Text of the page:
But if any one preach the Jewish law unto you, listen not to him. For it is better to hearken to Christian doctrine from a man who has been circumcised, than to Judaism from one uncircumcised. But if either of such persons do not speak concerning Jesus Christ, they are in my judgment but as monuments and sepulchres of the dead, upon which are written only the names of men. Flee therefore the wicked devices and snares of the prince of this world, lest at any time being conquered by his artifices, ye grow weak in your love. But be ye all joined together with an undivided heart. And I thank my God that I have a good conscience in respect to you, and that no one has it in his power to boast, either privately or publicly, that I have burdened any one either in much or in little. And I wish for all among whom I have spoken, that they may not possess that for a testimony against them.
Chapter VII.—I have exhorted you to unity.
For though some would have deceived me according to the flesh, yet the Spirit, as being from God, is not deceived. For it knows both whence it comes and whither it goes, and detects the secrets [of the heart]. For, when I was among you, I cried, I spoke with a loud voice: Give heed to the bishop, and to the presbytery and deacons. Now, some suspected me of having spoken thus, as knowing beforehand the division caused by some among you.940 But He is my witness, for whose sake I am in bonds, that I got no intelligence from any man. But the Spirit proclaimed these words: Do nothing without the bishop; keep your bodies as the temples of God; love unity; avoid divisions; be the followers of Jesus Christ, even as He is of His Father.
Chapter VIII.—The same continued.
I therefore did what belonged to me, as a man devoted to unity. For where there is division and wrath, God doth not dwell. To all them that repent, the Lord grants forgiveness, if they turn in penitence to the unity of God, and to communion with the bishop. I trust [as to you] in the grace of Jesus Christ, who shall free you from every bond. And I exhort you to do nothing out of strife, but according to the doctrine of Christ. When I heard some saying, If I do not find it in the ancient Scriptures, I will not believe the Gospel; on my saying to them, It is written, they answered me, That remains to be proved. But to me Jesus Christ is in the place of all that is ancient: His cross, and death, and resurrection, and the faith which is by Him, are undefiled monuments of antiquity; by which I desire, through your prayers, to be justified.
Chapter IX.—The Old Testament is good: the New Testament is better.
The priests indeed are good, but the High Priest is better; to whom the holy of holies has been committed, and who alone has been trusted with the secrets of God. He is the door of the Father, by which enter in Abraham, and Isaac, and Jacob, and the prophets, and the apostles, and the Church. All these have for their object the attaining to the unity of God. But the Gospel possesses something transcendent [above the former dispensation], viz., the appearance of our Lord Jesus Christ, His passion and resurrection. For the beloved prophets announced Him, but the Gospel is the perfection of immortality. All these things are good together, if ye believe in love.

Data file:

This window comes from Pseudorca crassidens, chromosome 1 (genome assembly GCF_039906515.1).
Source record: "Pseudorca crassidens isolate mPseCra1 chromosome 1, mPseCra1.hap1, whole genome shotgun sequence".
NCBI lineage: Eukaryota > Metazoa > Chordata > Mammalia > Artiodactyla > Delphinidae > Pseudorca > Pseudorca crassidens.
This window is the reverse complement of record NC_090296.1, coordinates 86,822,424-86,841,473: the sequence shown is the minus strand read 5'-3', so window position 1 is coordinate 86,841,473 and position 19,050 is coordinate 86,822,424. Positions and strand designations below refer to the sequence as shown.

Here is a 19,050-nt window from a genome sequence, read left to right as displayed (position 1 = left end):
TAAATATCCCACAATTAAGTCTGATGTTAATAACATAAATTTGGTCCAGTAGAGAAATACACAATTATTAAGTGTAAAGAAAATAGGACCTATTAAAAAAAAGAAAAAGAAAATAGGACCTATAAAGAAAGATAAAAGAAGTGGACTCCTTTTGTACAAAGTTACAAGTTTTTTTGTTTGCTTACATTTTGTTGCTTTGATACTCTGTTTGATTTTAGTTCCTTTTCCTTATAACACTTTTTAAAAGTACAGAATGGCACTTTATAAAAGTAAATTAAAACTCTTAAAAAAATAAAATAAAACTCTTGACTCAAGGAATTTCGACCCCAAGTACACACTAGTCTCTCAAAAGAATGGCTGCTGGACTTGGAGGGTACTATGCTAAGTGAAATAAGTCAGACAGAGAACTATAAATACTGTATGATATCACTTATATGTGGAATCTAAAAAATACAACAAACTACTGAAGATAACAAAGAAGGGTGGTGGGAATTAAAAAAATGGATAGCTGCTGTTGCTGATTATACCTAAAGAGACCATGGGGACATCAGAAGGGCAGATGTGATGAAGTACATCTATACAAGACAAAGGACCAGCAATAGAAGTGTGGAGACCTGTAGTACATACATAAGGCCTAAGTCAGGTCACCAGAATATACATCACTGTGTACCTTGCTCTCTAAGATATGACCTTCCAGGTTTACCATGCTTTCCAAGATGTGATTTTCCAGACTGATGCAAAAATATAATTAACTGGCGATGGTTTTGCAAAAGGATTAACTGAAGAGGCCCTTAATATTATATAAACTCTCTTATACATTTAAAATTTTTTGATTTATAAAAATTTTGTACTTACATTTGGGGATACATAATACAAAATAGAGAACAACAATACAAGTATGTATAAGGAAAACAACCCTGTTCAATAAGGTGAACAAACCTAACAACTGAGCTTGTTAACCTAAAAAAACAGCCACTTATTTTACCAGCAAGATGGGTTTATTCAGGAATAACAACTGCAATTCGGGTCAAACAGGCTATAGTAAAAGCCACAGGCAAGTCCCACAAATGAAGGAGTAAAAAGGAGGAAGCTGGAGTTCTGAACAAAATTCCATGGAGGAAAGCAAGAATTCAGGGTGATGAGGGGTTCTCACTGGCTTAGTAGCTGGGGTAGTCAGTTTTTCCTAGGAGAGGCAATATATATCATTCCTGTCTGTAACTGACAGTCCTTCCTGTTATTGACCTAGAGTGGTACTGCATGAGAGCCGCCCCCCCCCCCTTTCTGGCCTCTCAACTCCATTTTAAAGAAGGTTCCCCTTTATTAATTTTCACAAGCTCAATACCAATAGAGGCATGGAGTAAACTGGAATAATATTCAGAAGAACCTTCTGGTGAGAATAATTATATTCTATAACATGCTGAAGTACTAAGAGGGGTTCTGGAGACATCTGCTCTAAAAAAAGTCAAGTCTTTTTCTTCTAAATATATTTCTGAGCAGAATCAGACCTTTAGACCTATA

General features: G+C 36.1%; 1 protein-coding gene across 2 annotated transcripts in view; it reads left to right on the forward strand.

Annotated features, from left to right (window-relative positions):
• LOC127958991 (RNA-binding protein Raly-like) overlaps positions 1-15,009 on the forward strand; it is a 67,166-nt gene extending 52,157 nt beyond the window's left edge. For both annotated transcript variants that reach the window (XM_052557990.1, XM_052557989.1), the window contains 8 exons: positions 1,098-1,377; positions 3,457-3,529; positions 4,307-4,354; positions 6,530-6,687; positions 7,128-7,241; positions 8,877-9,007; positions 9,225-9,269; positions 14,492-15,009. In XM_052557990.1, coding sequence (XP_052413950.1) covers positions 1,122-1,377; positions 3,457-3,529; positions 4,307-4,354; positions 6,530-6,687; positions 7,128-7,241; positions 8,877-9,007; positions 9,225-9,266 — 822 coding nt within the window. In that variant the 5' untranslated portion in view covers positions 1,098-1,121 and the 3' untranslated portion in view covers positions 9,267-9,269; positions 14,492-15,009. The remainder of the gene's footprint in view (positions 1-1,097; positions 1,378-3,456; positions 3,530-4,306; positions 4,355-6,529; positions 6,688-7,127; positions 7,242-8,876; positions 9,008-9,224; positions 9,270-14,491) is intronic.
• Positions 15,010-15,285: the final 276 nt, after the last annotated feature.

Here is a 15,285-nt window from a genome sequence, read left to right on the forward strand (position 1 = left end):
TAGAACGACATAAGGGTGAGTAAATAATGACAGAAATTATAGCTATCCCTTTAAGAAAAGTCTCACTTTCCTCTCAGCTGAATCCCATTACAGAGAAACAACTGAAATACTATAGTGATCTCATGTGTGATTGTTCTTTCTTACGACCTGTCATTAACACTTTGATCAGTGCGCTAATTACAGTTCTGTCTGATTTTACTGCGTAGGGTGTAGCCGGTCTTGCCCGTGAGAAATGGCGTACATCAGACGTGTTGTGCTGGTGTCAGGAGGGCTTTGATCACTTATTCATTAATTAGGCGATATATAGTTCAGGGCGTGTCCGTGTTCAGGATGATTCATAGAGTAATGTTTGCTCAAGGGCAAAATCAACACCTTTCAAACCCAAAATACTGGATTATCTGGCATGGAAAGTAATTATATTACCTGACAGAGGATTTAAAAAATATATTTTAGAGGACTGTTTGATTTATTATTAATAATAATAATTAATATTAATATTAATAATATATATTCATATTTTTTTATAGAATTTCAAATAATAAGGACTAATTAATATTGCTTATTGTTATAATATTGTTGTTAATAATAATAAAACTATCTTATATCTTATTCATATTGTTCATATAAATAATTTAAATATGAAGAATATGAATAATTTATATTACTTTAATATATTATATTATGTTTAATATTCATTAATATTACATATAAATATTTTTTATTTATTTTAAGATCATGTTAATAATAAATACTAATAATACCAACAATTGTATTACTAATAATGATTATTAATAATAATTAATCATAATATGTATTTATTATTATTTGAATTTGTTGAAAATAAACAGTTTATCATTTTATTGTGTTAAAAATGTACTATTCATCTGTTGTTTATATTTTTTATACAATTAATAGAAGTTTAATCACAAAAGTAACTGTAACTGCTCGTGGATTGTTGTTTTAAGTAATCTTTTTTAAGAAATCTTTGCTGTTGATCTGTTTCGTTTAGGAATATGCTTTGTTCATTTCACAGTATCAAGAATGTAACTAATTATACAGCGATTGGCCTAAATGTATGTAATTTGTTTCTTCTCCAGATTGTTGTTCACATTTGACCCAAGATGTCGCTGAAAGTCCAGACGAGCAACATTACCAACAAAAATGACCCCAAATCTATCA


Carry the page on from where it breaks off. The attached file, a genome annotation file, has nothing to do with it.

Chapter X.—Congratulate the inhabitants of Antioch on the close of the persecution.
Since, according to your prayers, and the compassion which ye feel in Christ Jesus, it is reported to me that the Church which is at Antioch in Syria possesses peace, it will become you, as a Church of God, to elect a deacon to act as the ambassador of God [for you] to [the brethren there], that he may rejoice along with them when they are met together, and glorify the name [of God]. Blessed is he in Jesus Christ, who shall be deemed worthy of such a ministry; and ye too shall be glorified. And if ye are willing, it is not beyond your power to do this, for the sake of God; as also the nearest Churches have sent, in some cases bishops, and in others presbyters and deacons.
Chapter XI.—Thanks and salutation.
Now, as to Philo the deacon, of Cilicia, a man of reputation, who still ministers to me in the word of God, along with Rheus Agathopus, an elect man, who has followed me from Syria, not regarding his life,—these bear witness in your behalf; and I myself give thanks to God for you, that ye have received them, even as the Lord you. But may those that dishonoured them be forgiven through the grace of Jesus Christ! The love of the brethren at Troas salutes you; whence also I write to you by Burrhus, who was sent along with me by the Ephesians and Smyrnæans, to show their respect. May the Lord Jesus Christ honour them, in whom they hope, in flesh, and soul, and faith, and love, and concord! Fare ye well in Christ Jesus, our common hope.